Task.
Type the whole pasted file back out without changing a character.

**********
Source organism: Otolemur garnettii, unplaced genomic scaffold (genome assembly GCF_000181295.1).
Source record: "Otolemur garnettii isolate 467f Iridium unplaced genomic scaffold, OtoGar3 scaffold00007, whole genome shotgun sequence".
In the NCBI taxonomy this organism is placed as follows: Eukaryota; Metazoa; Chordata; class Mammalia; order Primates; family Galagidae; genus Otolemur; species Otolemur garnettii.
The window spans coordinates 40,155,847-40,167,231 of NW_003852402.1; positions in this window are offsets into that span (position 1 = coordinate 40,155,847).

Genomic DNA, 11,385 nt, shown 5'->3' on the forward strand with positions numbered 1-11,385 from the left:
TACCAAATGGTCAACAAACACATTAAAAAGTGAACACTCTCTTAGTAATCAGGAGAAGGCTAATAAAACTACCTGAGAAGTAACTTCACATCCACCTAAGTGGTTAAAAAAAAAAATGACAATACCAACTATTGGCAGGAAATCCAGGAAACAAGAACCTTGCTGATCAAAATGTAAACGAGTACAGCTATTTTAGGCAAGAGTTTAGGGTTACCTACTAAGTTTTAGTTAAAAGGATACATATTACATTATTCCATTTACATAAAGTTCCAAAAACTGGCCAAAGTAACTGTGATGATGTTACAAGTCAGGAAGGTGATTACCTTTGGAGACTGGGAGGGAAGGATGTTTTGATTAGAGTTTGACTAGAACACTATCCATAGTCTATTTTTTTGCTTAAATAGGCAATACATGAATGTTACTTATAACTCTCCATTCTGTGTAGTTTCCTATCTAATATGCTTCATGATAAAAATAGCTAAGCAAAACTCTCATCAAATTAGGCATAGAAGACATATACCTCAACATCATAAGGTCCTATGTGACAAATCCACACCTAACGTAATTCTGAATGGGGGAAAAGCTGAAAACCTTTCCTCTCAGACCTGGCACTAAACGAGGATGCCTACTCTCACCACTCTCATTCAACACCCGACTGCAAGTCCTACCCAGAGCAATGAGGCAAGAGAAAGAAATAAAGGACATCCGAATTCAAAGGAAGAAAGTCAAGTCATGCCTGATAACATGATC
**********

Source organism: Otolemur garnettii, unplaced genomic scaffold (genome assembly GCF_000181295.1).
Source record: "Otolemur garnettii isolate 467f Iridium unplaced genomic scaffold, OtoGar3 scaffold00007, whole genome shotgun sequence".
In the NCBI taxonomy this organism is placed as follows: Eukaryota; Metazoa; Chordata; class Mammalia; order Primates; family Galagidae; genus Otolemur; species Otolemur garnettii.
The window spans coordinates 40,155,847-40,167,231 of NW_003852402.1; positions in this window are offsets into that span (position 1 = coordinate 40,155,847).

Genomic DNA, 11,385 nt, shown 5'->3' on the forward strand with positions numbered 1-11,385 from the left:
TACCAAATGGTCAACAAACACATTAAAAAGTGAACACTCTCTTAGTAATCAGGAGAAGGCTAATAAAACTACCTGAGAAGTAACTTCACATCCACCTAAGTGGTTAAAAAAAAAAATGACAATACCAACTATTGGCAGGAAATCCAGGAAACAAGAACCTTGCTGATCAAAATGTAAACGAGTACAGCTATTTTAGGCAAGAGTTTAGGGTTACCTACTAAGTTTTAGTTAAAAGGATACATATTACATTATTCCATTTACATAAAGTTCCAAAAACTGGCCAAAGTAACTGTGATGATGTTACAAGTCAGGAAGGTGATTACCTTTGGAGACTGGGAGGGAAGGATGTTTTGATTAGAGTTTGACTAGAACACTATCCATAGTCTATTTTTTTGCTTAAATAGGCAATACATGAATGTTACTTATAACTCTCCATTCTGTGTAGTTTCCTATCTAATATGCTTCATGATAAAAATAGCTAAGCAAAACTCTCATCAAATTAGGCATAGAAGACATATACCTCAACATCATAAGGTCCTATGTGACAAATCCACACCTAACGTAATTCTGAATGGGGGAAAAGCTGAAAACCTTTCCTCTCAGACCTGGCACTAAACGAGGATGCCTACTCTCACCACTCTCATTCAACACCCGACTGCAAGTCCTACCCAGAGCAATGAGGCAAGAGAAAGAAATAAAGGACATCCGAATTCAAAGGAAGAAAGTCAAGTCATGCCTGATAACATGATC